Mars and Venus and Prose

art poetryProse poetry is in style these days. It’s true. The cutting-edge journals are publishing it, the traditional journals are publishing it, and even the boring ones are publishing it. So, it’s no wonder that a good many poets are writing it.

But, not every poet is doing it well. In fact, I rarely come across a prose poem I like. The lack of form seems lazy and bulky to me, and I miss the premeditation implied by well-placed line breaks.

Yesterday, though, I came across a prose poem that gripped me from the beginning and carried me all the way through to its spirited end. It appeared in Rattle Magazine and is by relatively new poet Kathleen Diane Nolan. Its words sit below.

 

Mars and Venus

so one night I was walking up Madison after the rain and this homeless man was sitting on the sidewalk sobbing so I got him soup and a sandwich and that didn’t seem like enough so I got a brownie too and when I told the cashier it’s for the guy outside she gave me a cup of coffee light and sweet  I brought the food and the coffee to the guy and he said don’t think I’m going to thank you and I said I don’t care if you thank me and he said, bullshit, you do yes you do  truth  he asked if I was from Mars or Venus because I looked intergalactic baby and what do you do up there all day anyway he wanted to know and no way was I saying social work so I said I was a poet and he said he was a poet too  he told me to sit and I did even though the pavement was wet and everything smelled like shit and sour milk  then we watched the skyline crossing the stars for a long time and he said Venus this is not how things are supposed to be and I said yes I know and he said no you don’t you do not  then he told me to remember three things always  we are all transparent with no skin or bones  diamonds come from ashes and hair of the dead  hope is the thing with claws not feathers  he told me to put all of this in a poem and not to walk near Madison and 38th Street ever again  this is my corner he said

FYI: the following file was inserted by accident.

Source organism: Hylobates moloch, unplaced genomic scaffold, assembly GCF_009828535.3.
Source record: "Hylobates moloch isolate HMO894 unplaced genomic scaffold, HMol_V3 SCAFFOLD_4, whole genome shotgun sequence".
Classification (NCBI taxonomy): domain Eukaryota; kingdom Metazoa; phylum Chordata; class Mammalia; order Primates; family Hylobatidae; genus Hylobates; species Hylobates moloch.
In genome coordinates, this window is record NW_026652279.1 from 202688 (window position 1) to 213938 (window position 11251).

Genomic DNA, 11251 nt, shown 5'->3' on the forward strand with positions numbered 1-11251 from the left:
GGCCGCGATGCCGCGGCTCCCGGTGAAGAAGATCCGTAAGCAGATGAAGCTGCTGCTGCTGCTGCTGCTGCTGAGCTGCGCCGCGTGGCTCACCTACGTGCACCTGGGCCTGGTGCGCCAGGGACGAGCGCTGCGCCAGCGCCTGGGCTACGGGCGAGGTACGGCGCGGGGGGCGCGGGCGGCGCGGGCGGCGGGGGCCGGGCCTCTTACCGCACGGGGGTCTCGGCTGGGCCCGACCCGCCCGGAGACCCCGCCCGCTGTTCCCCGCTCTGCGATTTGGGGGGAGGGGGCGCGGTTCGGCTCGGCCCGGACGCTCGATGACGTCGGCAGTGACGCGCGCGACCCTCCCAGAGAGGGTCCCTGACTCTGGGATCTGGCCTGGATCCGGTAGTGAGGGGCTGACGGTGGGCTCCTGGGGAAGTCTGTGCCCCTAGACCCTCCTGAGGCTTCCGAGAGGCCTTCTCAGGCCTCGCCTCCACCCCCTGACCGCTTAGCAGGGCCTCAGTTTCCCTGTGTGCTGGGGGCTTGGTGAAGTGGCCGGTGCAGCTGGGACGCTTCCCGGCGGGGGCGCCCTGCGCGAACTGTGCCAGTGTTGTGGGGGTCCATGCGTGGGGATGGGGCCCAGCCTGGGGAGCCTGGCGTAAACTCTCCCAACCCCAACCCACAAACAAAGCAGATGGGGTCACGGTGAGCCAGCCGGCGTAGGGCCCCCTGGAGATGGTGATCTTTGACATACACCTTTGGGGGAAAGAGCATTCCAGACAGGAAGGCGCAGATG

Photo credit: “Venus and Mars” by Sandro Botticelli

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